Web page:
Rayman: Legends PS Vita Review


Here we are, the beginning of another game review, and I have a confession. The only Rayman game I’ve played prior to Legends was…Raving Rabbids on the Wii. Eeek, I feel a lot better with that out of the way. It will also explain, up front, why I’m not referencing the previous games throughout. One thing I did know on my way into Rayman Legends was that it was created using the impressive UbiArt Framework. Which results in highly detailed and functional hand drawn/painted assets coming to life before your eyes.

Being the PS Vita version, Rayman Legends did a fabulous job of utilizing the touch screen and offered nearly endless puzzle platoforming amusement. Legends seemed to be the culmination of all the things I love about the 2D platformer with expertly integrated touch mechanics to boot. Characters and even levels spanning the mythos of the Rayman universe were peppered throughout, thus presenting wonderfully varied and abundant gameplay styles.

The 2D puzzle platformer is undeniably my wheelhouse. There’s something about innovation on the 2D plane that speaks to me; and Rayman Legends does just that. As I said prior, I can only speak to the PS Vita incarnation of the game, and there’s definitely enough unique utilization of the touch screen to warrant the word innovation. Rayman Legends is undoubtedly best played as a cooperative experience, but I didn’t have that luxury as I was traveling while playing. That being said, the Vita version of the game rectified some of the complaints I’ve seen surface on other platforms. Taking over as Murfy and guiding Globox through hostile territory was as easy as tapping the screen. After initiating control you’re able to bend environmental elements to your will, and help defeat more formidable enemies. This leads to interesting puzzle scenarios in which you’ll need to rotate the game world, deter enemy attacks, assist in collecting items, and even moving objects to make platforming possible. The combat in Legends is very simplistic, but there wouldn’t be any room, or need, for a more extensive system. Avoiding enemy attacks and traversing unfriendly situations while rescuing Teensies becomes a welcome exercise in multitasking. There’s an entire cast of characters to choose from including Rayman, Globox, as well as Barbara and a host of her sisters. Each character has the same base movements, but they’re varied enough to make each feel specific while playing. There’s even a selection of themed levels wherein your actions produce the beats and lyrics of well known songs like Black Betty. Boss battles always tend to require something a bit different as far as strategy, none of which are frustrating or unbalanced. There’s plenty to love here.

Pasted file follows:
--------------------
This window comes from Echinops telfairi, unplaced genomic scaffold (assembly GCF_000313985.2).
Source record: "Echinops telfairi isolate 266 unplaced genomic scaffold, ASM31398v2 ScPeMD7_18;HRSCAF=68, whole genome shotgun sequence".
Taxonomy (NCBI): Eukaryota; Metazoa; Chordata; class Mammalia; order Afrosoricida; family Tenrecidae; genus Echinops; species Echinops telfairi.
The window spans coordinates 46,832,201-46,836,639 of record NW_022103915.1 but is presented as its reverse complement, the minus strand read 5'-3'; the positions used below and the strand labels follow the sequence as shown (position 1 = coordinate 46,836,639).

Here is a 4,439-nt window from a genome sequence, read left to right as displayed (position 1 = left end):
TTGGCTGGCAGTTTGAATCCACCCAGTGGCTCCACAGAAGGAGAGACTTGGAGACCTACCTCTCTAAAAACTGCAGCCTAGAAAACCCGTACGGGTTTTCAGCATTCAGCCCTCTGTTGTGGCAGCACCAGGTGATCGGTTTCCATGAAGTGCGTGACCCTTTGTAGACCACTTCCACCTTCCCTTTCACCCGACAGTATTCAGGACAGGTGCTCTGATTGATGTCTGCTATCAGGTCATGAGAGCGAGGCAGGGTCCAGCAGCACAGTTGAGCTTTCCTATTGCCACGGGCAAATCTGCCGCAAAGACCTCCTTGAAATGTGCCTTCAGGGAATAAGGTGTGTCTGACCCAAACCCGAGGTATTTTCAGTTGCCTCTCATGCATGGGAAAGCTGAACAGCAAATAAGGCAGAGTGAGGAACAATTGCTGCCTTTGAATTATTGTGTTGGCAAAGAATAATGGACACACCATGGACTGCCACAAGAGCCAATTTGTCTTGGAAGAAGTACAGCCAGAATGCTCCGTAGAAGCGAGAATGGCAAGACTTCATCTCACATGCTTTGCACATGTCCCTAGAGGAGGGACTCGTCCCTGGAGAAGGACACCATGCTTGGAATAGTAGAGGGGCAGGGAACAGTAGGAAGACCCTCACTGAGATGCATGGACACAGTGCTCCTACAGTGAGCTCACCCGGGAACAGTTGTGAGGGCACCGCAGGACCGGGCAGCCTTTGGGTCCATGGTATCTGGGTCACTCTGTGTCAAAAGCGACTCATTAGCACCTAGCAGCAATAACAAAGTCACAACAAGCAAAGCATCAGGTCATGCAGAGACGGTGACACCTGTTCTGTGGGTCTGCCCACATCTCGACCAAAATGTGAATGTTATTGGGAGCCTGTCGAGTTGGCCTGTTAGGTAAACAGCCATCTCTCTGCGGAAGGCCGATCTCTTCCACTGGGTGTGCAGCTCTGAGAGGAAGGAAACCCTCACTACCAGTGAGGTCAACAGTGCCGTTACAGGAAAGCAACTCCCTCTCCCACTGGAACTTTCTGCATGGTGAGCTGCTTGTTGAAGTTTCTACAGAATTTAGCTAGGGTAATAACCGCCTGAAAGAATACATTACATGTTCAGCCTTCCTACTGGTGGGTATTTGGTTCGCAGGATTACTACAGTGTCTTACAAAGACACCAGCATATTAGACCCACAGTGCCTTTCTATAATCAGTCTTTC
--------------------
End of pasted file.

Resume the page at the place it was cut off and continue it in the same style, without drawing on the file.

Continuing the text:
The artwork of Rayman Legends is as comprehensive as it is practical, no doubt thanks to the UbiArt Framework mentioned earlier. character models, environments, and animations are all beautifully rendered, making the act of playing Legends constantly gratifying. The color palette is as vibrant as one could ask for, and the lighting Ubisoft Montpellier was able to inject into Legends did nothing but compliment the exhaustive work that went into the visuals. There’s a myriad of different settings in which Legends takes place. You’ll visit lush jungles, barren deserts, Rapture inspired underwater levels, and many more. Graphics are light hearted and fun and they still managed to resonate with a grown man(child). Even with the cartoon aesthetic, I believe Rayman Legends is one of the best looking games we’ve seen in 2013.

The game picks up after Rayman and co. have been sleeping for a century. While they’ve been enjoying their hundred year slumber the Bubble Dreamer has been concocting all sorts of nasty nighmares, and they’ve been gaining strength, and so has the magician. The ten princesses (including Barbara) and the teensies have been captured by the nightmares and five dark teensies. It’s up to Rayman, Globox, and Murfy to rescue the whole lot and defeat the nightmares. The minimal story line is reminiscent of Super Mario Bros. and other retro platformer titles. Story depth isn’t necessary in this type of game unless it becomes detrimental to the core experience without it. Rayman Legends sets the tone and theme early on and lets the gameplay do the talking.


At the end of the day, Rayman Legends is an absolute treat to the senses. The Vita version takes full advantage of the gorgeous OLED screen and touch controls. The playful soundtrack meaningfully adds to the picturesque surroundings and characters, and the gameplay is some of the best I’ve ever seen in the 2D platformer space. Rayman Legends is one of the Vita’s killer apps of 2013.

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Dylan Zellmer

Dylan splits time between games journalism, designing video games, and playing them. Outside of his deep involvement in the games industry, he enjoys It’s Always Sunny in Philadelphia, Shameless, A Song of Ice and Fire, fitness, and family.
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